The black swans have always been part of the story here at Ko Olina. The swans were brought here in 1990 by the original developer and owner, Japan Airlines, when the golf course first opened. Because swans are not native to Hawai‘i, they needed to jump through a lot of hoops with the Department of Agriculture to bring them in. It’s very prohibitive in terms of rules and regulations and cost. We’re grateful that they did, as the black swans are an integral part of the experience of anyone fortunate to live, play, visit, or work here at Ko Olina. We have many other birds that also call Ko Olina home, including night herons, egrets, ‘alae kea (moorhen), coots, and Hawaiian ducks, not to mention the golden plovers, mynahs, and cardinals. However, our black swans are certainly the star of the show. They really are lovely, majestic birds and a natural fit with the beauty of the surrounding course and resort.
Currently, we have around two dozen swans. Rick Bauer, our golf course superintendent, and our maintenance staff take great pride in taking care of the swans, which includes feeding them a special veterinarian-prescribed diet daily. Our entire staff feels like the swans are part of our family, and a lot of our resort residents do as well. If one is hurt or seen off of the golf course, we’ll often get calls or texts from multiple concerned residents.
Because the swans are such large birds, some folks are naturally afraid of them. They’ll ask us if they are dangerous and we say no, just respect them, give them their space, and they won’t bother you. Kind of like people, huh? Our swans, in fact, are pretty tame and gentle. Periodically I’ll bring my five-year-old grandson to the golf course, and they’ll eat right out of his hand. Swans with babies will be very protective, however, and if approached, will try to scare a person off by flaring out its wings to make itself look bigger, a natural defensive move that simply means, “Hey, please leave me alone.”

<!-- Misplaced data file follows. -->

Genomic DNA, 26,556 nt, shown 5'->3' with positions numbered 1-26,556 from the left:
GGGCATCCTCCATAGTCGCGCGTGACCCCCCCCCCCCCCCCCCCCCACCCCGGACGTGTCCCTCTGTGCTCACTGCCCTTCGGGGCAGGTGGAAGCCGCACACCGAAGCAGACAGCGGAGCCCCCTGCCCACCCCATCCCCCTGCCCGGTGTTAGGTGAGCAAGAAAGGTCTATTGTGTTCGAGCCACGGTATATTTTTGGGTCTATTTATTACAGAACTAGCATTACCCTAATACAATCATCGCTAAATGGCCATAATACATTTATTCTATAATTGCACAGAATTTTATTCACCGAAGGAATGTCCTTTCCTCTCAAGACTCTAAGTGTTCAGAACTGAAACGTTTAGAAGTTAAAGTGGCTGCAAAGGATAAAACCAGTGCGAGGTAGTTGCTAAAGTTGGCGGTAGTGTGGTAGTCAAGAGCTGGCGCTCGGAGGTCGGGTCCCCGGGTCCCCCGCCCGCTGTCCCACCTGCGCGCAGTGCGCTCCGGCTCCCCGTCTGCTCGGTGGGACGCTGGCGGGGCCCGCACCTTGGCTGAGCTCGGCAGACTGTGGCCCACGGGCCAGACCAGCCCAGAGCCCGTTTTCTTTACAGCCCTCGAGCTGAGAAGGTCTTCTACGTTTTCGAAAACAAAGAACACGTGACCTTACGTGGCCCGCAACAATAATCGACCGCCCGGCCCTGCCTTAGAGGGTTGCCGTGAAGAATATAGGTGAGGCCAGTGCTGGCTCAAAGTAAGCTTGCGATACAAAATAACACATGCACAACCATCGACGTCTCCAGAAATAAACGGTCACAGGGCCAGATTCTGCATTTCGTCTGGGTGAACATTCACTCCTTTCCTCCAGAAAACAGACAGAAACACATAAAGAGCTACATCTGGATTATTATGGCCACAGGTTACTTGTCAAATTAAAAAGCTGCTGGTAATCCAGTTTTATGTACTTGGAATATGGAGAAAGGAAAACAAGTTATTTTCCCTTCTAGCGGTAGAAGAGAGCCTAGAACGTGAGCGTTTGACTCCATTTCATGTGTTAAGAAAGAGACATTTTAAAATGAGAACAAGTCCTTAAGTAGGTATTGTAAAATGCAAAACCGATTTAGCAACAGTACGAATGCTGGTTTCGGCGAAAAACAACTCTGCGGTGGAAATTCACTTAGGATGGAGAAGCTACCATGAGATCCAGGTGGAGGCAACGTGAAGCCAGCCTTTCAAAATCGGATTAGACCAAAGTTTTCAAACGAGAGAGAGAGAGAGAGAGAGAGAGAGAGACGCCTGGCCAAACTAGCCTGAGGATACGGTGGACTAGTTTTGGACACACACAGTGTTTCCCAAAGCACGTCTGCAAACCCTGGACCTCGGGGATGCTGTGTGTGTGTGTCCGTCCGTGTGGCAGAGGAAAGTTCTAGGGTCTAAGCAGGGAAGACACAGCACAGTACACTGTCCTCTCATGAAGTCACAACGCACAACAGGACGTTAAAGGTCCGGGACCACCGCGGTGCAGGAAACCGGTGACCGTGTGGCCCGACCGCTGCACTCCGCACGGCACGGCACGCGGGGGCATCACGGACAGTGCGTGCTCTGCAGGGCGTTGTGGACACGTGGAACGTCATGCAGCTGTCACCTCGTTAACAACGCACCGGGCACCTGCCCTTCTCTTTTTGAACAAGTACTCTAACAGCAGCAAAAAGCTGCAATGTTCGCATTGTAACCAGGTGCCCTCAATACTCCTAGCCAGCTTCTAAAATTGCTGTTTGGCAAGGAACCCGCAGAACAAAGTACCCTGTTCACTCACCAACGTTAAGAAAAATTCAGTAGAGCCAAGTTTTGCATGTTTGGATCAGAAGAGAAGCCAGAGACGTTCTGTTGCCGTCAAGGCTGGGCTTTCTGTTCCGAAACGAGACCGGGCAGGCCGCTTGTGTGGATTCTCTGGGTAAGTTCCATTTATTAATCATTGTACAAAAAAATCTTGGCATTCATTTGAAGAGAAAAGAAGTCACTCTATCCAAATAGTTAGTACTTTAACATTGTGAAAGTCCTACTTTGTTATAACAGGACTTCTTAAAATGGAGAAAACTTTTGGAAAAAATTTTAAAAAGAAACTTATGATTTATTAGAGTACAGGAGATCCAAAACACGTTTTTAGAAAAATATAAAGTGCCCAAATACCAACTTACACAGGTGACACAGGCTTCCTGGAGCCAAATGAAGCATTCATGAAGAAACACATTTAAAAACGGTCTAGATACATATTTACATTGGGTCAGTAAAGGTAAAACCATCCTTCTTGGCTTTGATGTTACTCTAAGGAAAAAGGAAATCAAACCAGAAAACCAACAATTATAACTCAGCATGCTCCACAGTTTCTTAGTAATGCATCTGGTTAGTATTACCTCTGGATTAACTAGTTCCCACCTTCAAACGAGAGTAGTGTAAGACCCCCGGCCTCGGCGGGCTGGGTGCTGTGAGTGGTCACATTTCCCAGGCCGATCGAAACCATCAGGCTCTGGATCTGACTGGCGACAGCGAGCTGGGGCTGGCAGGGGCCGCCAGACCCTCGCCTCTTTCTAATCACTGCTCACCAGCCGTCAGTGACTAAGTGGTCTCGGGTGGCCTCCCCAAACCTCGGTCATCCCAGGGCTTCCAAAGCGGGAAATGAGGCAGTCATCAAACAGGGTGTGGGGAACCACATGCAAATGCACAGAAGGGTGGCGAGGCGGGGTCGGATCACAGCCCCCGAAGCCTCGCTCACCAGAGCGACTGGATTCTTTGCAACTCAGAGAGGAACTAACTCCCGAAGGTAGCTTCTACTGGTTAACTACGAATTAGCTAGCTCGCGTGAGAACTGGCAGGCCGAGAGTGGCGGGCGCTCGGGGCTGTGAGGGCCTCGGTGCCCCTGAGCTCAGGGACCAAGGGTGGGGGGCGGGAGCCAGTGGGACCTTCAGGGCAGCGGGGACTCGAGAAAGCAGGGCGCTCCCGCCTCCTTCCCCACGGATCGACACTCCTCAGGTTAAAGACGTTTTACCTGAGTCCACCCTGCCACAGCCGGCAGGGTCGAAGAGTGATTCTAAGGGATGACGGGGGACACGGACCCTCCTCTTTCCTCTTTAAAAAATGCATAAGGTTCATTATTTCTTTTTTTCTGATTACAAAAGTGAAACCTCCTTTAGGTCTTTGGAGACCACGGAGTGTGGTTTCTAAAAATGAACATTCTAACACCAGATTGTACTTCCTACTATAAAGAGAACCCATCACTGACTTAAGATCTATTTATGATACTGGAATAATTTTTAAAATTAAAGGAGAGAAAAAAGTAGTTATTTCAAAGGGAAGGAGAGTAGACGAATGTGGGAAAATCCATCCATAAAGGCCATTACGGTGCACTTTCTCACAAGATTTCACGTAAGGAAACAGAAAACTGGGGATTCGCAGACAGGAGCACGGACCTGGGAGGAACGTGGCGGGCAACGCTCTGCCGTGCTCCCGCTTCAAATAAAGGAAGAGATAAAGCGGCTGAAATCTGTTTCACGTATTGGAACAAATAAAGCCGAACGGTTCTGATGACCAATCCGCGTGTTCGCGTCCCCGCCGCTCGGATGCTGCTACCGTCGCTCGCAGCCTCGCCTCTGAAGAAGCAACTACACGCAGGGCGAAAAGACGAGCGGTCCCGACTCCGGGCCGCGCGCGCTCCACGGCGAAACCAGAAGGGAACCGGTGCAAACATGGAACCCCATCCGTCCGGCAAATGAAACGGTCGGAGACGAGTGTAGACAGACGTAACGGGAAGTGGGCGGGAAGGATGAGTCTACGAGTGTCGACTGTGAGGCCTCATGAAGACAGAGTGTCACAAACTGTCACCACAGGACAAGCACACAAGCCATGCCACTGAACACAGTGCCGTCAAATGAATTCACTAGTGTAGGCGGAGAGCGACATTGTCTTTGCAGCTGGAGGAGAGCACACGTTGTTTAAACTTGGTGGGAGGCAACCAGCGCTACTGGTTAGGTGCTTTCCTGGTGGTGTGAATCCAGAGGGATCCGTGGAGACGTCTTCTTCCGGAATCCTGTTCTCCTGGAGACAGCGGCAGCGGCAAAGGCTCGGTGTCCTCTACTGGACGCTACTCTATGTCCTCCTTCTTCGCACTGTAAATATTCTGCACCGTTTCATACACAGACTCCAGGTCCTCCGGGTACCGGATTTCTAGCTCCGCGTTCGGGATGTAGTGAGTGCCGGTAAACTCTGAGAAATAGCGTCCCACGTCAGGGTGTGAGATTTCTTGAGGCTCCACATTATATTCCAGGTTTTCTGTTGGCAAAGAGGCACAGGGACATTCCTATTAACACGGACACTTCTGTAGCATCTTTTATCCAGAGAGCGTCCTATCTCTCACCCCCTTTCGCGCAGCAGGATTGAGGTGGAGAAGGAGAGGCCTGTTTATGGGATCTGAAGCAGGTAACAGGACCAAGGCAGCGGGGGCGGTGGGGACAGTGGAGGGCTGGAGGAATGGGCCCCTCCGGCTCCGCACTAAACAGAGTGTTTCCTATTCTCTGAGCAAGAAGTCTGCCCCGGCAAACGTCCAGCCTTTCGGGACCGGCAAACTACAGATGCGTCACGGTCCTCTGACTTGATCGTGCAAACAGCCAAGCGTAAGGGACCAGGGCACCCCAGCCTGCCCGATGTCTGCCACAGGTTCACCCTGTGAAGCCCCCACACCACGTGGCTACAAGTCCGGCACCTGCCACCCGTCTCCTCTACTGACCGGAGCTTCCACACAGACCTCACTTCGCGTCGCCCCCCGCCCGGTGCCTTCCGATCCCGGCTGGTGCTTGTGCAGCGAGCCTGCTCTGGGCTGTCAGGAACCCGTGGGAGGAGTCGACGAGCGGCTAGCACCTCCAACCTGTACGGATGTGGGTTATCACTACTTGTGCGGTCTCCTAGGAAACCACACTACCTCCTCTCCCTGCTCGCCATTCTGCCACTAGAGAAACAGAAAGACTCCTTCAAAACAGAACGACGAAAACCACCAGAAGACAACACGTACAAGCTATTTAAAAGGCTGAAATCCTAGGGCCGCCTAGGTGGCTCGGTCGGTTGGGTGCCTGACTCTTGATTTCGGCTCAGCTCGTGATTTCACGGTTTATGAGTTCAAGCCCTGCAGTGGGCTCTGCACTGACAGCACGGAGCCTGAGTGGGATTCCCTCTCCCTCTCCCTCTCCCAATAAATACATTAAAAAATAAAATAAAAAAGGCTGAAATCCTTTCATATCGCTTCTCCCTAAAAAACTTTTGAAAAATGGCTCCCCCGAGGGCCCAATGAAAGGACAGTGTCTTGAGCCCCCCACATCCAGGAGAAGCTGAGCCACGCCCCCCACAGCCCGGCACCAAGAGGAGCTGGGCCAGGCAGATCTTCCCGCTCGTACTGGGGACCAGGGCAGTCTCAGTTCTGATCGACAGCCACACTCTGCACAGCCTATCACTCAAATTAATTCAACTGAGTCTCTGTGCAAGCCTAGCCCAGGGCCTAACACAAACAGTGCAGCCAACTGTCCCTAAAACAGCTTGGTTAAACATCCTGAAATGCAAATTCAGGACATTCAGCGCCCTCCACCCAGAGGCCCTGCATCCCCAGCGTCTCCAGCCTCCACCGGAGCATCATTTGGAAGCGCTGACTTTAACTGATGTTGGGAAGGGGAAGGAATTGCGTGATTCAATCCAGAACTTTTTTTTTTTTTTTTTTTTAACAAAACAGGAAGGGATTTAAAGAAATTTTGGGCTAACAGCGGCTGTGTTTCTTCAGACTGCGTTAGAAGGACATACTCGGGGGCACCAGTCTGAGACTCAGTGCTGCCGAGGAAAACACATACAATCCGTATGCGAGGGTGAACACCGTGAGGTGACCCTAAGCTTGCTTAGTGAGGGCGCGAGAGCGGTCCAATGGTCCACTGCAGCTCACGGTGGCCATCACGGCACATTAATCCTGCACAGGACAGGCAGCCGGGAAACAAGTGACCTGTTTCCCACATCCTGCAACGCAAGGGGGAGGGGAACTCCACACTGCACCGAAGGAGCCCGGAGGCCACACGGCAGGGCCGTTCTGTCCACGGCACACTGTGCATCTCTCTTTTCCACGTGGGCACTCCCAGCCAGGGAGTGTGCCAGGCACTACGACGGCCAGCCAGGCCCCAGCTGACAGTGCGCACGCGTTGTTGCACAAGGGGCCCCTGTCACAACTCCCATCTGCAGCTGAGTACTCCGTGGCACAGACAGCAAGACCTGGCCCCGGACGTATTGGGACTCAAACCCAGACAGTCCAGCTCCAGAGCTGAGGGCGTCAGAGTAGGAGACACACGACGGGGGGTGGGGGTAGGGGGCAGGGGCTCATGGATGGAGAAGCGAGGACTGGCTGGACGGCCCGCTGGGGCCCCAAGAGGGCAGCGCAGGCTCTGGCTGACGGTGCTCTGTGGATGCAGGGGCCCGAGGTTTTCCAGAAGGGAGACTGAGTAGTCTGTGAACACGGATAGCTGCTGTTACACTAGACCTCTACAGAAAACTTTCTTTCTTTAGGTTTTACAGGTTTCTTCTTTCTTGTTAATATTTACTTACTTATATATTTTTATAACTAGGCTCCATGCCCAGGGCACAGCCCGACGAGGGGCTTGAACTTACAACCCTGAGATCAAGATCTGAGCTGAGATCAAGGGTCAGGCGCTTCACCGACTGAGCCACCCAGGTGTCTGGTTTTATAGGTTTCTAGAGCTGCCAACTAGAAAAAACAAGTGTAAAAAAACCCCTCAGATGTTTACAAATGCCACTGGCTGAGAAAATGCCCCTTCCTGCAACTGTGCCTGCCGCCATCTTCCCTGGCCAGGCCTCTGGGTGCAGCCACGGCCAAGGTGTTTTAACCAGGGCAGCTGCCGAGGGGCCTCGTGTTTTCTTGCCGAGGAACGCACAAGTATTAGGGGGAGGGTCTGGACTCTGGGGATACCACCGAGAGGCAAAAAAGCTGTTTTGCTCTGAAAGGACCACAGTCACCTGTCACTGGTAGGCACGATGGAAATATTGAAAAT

This past spring, we were really excited to welcome four new swans to the family. The babies are now about three months old. The parents are both very protective against natural predators and haven’t yet left the babies’ sides for a moment. The cygnets are about half the size of a full-grown swan and still grayish in color—their feathers haven’t molted and turned black yet. It’s like watching the story of The Ugly Duckling in real life!
Thankfully, we don’t have many issues with our swans. We try to keep swans’ wings clipped so they can’t fly. Although they usually stay close to water, they still walk wherever they want. We’ve had them wander across the practice range, which will cause an immediate stop in the action! They love the short, sweet tender grass on our putting greens, and so we will occasionally have to shoo them off. Putting is tricky enough without having to navigate around swan poop!
The funniest story occurred around twelve years ago, when we got an unexpected call that a few of our younger swans were cruising in Waikīkī. Apparently, they hadn’t had their wings clipped yet and decided to go on a little sightseeing flight into town! Fortunately, they were tuckered out from their flight, and we were able to drive down and give them a lift back home to Ko Olina.